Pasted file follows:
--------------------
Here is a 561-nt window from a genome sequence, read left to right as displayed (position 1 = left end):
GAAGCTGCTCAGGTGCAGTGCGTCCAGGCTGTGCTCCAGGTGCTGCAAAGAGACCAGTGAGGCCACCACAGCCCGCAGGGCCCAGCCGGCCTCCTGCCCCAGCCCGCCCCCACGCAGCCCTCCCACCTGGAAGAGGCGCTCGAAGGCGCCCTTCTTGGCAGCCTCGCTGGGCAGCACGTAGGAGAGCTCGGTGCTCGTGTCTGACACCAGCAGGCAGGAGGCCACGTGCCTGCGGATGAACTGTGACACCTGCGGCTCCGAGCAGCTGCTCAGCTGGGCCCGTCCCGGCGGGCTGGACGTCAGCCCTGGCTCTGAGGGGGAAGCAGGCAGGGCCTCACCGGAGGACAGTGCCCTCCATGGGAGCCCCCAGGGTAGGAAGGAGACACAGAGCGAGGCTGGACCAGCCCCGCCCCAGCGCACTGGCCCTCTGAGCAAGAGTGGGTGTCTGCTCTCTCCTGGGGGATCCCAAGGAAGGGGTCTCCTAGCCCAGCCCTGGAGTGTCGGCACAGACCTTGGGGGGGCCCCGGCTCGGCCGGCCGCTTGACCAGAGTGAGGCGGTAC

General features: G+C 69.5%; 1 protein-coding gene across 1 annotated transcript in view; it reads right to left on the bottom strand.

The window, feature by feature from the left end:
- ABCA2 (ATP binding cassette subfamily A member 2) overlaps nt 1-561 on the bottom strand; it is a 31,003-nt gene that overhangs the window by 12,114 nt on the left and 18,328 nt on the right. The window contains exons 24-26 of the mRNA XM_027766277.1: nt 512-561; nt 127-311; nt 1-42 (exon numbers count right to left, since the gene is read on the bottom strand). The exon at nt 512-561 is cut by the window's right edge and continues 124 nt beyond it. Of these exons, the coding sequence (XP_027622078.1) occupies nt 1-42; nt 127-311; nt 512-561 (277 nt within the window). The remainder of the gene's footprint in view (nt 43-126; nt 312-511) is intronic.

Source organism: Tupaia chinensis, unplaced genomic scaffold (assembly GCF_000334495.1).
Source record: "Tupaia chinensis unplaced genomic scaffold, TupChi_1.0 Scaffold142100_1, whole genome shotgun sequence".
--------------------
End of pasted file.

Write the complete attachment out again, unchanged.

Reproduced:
Here is a 561-nt window from a genome sequence, read left to right as displayed (position 1 = left end):
GAAGCTGCTCAGGTGCAGTGCGTCCAGGCTGTGCTCCAGGTGCTGCAAAGAGACCAGTGAGGCCACCACAGCCCGCAGGGCCCAGCCGGCCTCCTGCCCCAGCCCGCCCCCACGCAGCCCTCCCACCTGGAAGAGGCGCTCGAAGGCGCCCTTCTTGGCAGCCTCGCTGGGCAGCACGTAGGAGAGCTCGGTGCTCGTGTCTGACACCAGCAGGCAGGAGGCCACGTGCCTGCGGATGAACTGTGACACCTGCGGCTCCGAGCAGCTGCTCAGCTGGGCCCGTCCCGGCGGGCTGGACGTCAGCCCTGGCTCTGAGGGGGAAGCAGGCAGGGCCTCACCGGAGGACAGTGCCCTCCATGGGAGCCCCCAGGGTAGGAAGGAGACACAGAGCGAGGCTGGACCAGCCCCGCCCCAGCGCACTGGCCCTCTGAGCAAGAGTGGGTGTCTGCTCTCTCCTGGGGGATCCCAAGGAAGGGGTCTCCTAGCCCAGCCCTGGAGTGTCGGCACAGACCTTGGGGGGGCCCCGGCTCGGCCGGCCGCTTGACCAGAGTGAGGCGGTAC

General features: G+C 69.5%; 1 protein-coding gene across 1 annotated transcript in view; it reads right to left on the bottom strand.

The window, feature by feature from the left end:
- ABCA2 (ATP binding cassette subfamily A member 2) overlaps nt 1-561 on the bottom strand; it is a 31,003-nt gene that overhangs the window by 12,114 nt on the left and 18,328 nt on the right. The window contains exons 24-26 of the mRNA XM_027766277.1: nt 512-561; nt 127-311; nt 1-42 (exon numbers count right to left, since the gene is read on the bottom strand). The exon at nt 512-561 is cut by the window's right edge and continues 124 nt beyond it. Of these exons, the coding sequence (XP_027622078.1) occupies nt 1-42; nt 127-311; nt 512-561 (277 nt within the window). The remainder of the gene's footprint in view (nt 43-126; nt 312-511) is intronic.

Source organism: Tupaia chinensis, unplaced genomic scaffold (assembly GCF_000334495.1).
Source record: "Tupaia chinensis unplaced genomic scaffold, TupChi_1.0 Scaffold142100_1, whole genome shotgun sequence".